A never-say-die attitude quickly arrived, however, and with a dominant 14-5 victory in Game 3 and a slim 3-2 win in Game 4, it was the Otters that instead had the Capitales on the ropes and forced to respond when Sunday’s Frontier season finale arrived for the title. Evansville ultimately came up short of its third Frontier League championship, but hats off to the Otters, anyway — on paper entering the playoffs, few would’ve expected them to be just one win away from winning it all.

Beginning of a Dynasty?

No team in the 30-year history of the Frontier League has ever pulled off a three-peat, though if there was any club in the league that’d have the best infrastructure and enough talent to pull it off, it’s Quebec — and it’s now two-thirds of the way there. 

As mentioned previously, Quebec has been winning league titles in indy ball for a while now; in the Can-Am League’s 14-year history from 2005-19, the Capitales won half of the league’s titles (seven) and had one of the best runs in indy ball history from 2009-13, winning five straight Can-Am championships. 

When the team got to the Frontier, the success only continued. The Capitales won it all in their first season as a standalone ballclub in 2022, having been forced to sit out 2020 with the rest of the league due to COVID-19 along with being part of a Canada-based traveling team for 2021 (with the Ottawa Titans and Trois-Rivieres Aigles) due to continued U.S.-Canada border travel issues throughout the summer as the pandemic continued.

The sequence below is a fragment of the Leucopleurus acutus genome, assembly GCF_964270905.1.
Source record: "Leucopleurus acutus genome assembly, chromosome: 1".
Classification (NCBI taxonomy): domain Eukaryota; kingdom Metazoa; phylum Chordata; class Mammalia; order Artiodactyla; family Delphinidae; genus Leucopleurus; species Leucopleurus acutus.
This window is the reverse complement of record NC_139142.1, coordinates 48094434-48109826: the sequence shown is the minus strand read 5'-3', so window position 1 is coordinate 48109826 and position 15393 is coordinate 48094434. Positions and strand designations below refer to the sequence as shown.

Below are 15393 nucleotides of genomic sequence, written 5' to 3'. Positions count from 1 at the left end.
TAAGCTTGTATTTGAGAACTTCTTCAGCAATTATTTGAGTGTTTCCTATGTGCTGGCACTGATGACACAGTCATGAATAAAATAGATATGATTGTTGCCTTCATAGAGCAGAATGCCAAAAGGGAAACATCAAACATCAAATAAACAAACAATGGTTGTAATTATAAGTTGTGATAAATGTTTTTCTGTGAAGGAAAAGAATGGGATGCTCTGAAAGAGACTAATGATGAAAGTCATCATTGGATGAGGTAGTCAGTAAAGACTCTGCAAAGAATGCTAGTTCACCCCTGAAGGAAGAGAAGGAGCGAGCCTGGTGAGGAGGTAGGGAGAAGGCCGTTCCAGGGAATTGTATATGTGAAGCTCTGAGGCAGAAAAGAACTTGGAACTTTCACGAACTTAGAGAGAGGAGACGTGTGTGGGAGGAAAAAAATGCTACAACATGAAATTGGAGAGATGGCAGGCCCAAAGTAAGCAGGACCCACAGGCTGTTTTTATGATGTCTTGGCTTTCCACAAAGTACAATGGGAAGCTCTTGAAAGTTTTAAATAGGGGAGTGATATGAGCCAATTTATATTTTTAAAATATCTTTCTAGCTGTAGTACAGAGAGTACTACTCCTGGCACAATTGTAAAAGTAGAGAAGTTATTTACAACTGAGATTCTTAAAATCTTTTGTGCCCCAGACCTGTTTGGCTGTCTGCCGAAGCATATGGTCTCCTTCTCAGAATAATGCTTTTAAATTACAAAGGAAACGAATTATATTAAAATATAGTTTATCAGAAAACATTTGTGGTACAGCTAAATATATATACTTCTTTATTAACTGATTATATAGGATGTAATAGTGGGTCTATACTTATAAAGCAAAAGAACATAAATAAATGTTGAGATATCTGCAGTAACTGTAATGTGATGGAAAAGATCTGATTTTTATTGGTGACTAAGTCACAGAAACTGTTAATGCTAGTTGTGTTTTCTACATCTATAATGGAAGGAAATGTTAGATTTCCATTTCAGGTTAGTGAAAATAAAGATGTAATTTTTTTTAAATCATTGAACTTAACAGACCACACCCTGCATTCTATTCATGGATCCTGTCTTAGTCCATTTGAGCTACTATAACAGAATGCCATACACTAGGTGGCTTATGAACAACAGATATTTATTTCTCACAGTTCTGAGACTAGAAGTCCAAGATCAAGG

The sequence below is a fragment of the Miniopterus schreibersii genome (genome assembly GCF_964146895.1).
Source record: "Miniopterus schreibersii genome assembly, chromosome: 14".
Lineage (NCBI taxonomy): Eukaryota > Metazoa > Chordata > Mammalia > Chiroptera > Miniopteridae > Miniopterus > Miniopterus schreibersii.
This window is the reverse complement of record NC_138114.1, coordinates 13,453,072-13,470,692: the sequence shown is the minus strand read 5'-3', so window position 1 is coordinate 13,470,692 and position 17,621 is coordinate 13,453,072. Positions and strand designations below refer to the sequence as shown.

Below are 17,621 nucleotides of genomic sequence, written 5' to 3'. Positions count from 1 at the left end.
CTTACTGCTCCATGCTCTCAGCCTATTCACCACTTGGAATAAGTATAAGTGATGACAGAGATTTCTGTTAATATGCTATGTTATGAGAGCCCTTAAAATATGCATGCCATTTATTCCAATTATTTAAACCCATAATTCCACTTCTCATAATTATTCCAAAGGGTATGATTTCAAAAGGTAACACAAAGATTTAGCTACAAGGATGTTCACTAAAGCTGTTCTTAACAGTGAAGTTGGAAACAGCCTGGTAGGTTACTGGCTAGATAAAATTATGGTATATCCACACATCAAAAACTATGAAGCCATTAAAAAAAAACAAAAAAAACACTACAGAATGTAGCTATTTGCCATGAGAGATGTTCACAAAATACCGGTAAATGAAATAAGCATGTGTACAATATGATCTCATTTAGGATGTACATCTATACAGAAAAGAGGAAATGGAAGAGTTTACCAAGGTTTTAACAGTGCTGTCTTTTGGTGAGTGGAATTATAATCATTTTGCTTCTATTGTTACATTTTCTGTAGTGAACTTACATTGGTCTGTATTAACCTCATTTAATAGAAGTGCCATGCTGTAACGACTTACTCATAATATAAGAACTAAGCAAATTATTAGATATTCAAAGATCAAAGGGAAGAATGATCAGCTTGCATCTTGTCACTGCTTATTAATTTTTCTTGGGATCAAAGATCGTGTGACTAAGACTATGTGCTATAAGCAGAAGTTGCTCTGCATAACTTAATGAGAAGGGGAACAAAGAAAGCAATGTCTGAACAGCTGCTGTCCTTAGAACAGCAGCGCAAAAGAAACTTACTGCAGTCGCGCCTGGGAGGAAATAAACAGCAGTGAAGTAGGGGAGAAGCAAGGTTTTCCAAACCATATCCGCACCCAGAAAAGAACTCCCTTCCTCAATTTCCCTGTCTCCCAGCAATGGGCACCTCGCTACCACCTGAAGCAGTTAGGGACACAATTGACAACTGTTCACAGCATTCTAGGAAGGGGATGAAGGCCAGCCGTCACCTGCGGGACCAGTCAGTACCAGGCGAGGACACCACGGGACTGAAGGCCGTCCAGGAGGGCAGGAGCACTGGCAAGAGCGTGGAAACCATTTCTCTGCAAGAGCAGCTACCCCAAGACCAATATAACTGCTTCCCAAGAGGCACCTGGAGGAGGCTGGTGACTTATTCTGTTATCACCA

The most impressive part of Quebec’s two titles, however, was arguably how quickly and efficiently the team managed to reload after the 2022 championship. Five players had over 50 RBIs including rookie Justin Gideon — who had a fantastic first season of indy ball with 22 homers, 71 RBIs, and an .879 OPS — and offseason addition Juremi Profar (the brother of San Diego Padres outfielder Jurickson Profar), who was a Frontier All-Star at first base and led the team in hits, reaching triple digits (100) across 93 games played. And as for the pitching staff, fellow new signees Ruben Ramirez and Steven Fuentes were each nine-game winners while Moscatiello — a three-year vet of Quebec — was shifted to the closer role for the first time and thrived, finishing as the Frontier’s saves leader with 20. 

The retooling and quick gelling of the Capitales’ squad was a major reason why they were able to storm to another joint-best record in the Frontier and nab another league title. If similar occurs in 2024, it’s difficult to see at the moment how any stops the Quebec freight train from an unprecedented third Frontier title in a row.